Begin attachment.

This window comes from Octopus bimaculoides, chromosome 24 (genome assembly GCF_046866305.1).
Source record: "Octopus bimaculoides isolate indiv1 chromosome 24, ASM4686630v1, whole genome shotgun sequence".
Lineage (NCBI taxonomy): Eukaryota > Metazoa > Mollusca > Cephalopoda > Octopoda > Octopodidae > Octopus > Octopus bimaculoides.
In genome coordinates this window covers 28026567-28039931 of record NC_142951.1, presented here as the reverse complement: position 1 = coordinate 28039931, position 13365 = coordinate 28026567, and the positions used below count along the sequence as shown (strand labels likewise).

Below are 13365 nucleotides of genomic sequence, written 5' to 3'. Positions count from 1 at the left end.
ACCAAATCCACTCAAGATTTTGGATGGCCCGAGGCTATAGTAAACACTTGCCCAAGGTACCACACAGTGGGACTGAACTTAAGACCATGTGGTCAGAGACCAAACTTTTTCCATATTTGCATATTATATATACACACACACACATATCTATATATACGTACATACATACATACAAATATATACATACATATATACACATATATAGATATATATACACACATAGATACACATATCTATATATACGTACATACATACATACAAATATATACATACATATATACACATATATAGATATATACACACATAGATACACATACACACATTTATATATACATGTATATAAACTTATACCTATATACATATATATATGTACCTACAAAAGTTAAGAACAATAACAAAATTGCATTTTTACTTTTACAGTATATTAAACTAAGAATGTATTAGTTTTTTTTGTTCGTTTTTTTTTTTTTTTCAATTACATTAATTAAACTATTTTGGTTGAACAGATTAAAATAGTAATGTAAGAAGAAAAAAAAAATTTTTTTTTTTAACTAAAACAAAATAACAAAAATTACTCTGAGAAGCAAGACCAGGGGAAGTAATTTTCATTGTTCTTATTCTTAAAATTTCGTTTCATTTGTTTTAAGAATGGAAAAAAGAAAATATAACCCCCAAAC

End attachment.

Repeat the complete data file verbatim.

This window comes from Octopus bimaculoides, chromosome 24 (genome assembly GCF_046866305.1).
Source record: "Octopus bimaculoides isolate indiv1 chromosome 24, ASM4686630v1, whole genome shotgun sequence".
Lineage (NCBI taxonomy): Eukaryota > Metazoa > Mollusca > Cephalopoda > Octopoda > Octopodidae > Octopus > Octopus bimaculoides.
In genome coordinates this window covers 28026567-28039931 of record NC_142951.1, presented here as the reverse complement: position 1 = coordinate 28039931, position 13365 = coordinate 28026567, and the positions used below count along the sequence as shown (strand labels likewise).

Below are 13365 nucleotides of genomic sequence, written 5' to 3'. Positions count from 1 at the left end.
ACCAAATCCACTCAAGATTTTGGATGGCCCGAGGCTATAGTAAACACTTGCCCAAGGTACCACACAGTGGGACTGAACTTAAGACCATGTGGTCAGAGACCAAACTTTTTCCATATTTGCATATTATATATACACACACACACATATCTATATATACGTACATACATACATACAAATATATACATACATATATACACATATATAGATATATATACACACATAGATACACATATCTATATATACGTACATACATACATACAAATATATACATACATATATACACATATATAGATATATACACACATAGATACACATACACACATTTATATATACATGTATATAAACTTATACCTATATACATATATATATGTACCTACAAAAGTTAAGAACAATAACAAAATTGCATTTTTACTTTTACAGTATATTAAACTAAGAATGTATTAGTTTTTTTTGTTCGTTTTTTTTTTTTTTTCAATTACATTAATTAAACTATTTTGGTTGAACAGATTAAAATAGTAATGTAAGAAGAAAAAAAAAATTTTTTTTTTTAACTAAAACAAAATAACAAAAATTACTCTGAGAAGCAAGACCAGGGGAAGTAATTTTCATTGTTCTTATTCTTAAAATTTCGTTTCATTTGTTTTAAGAATGGAAAAAAGAAAATATAACCCCCAAAC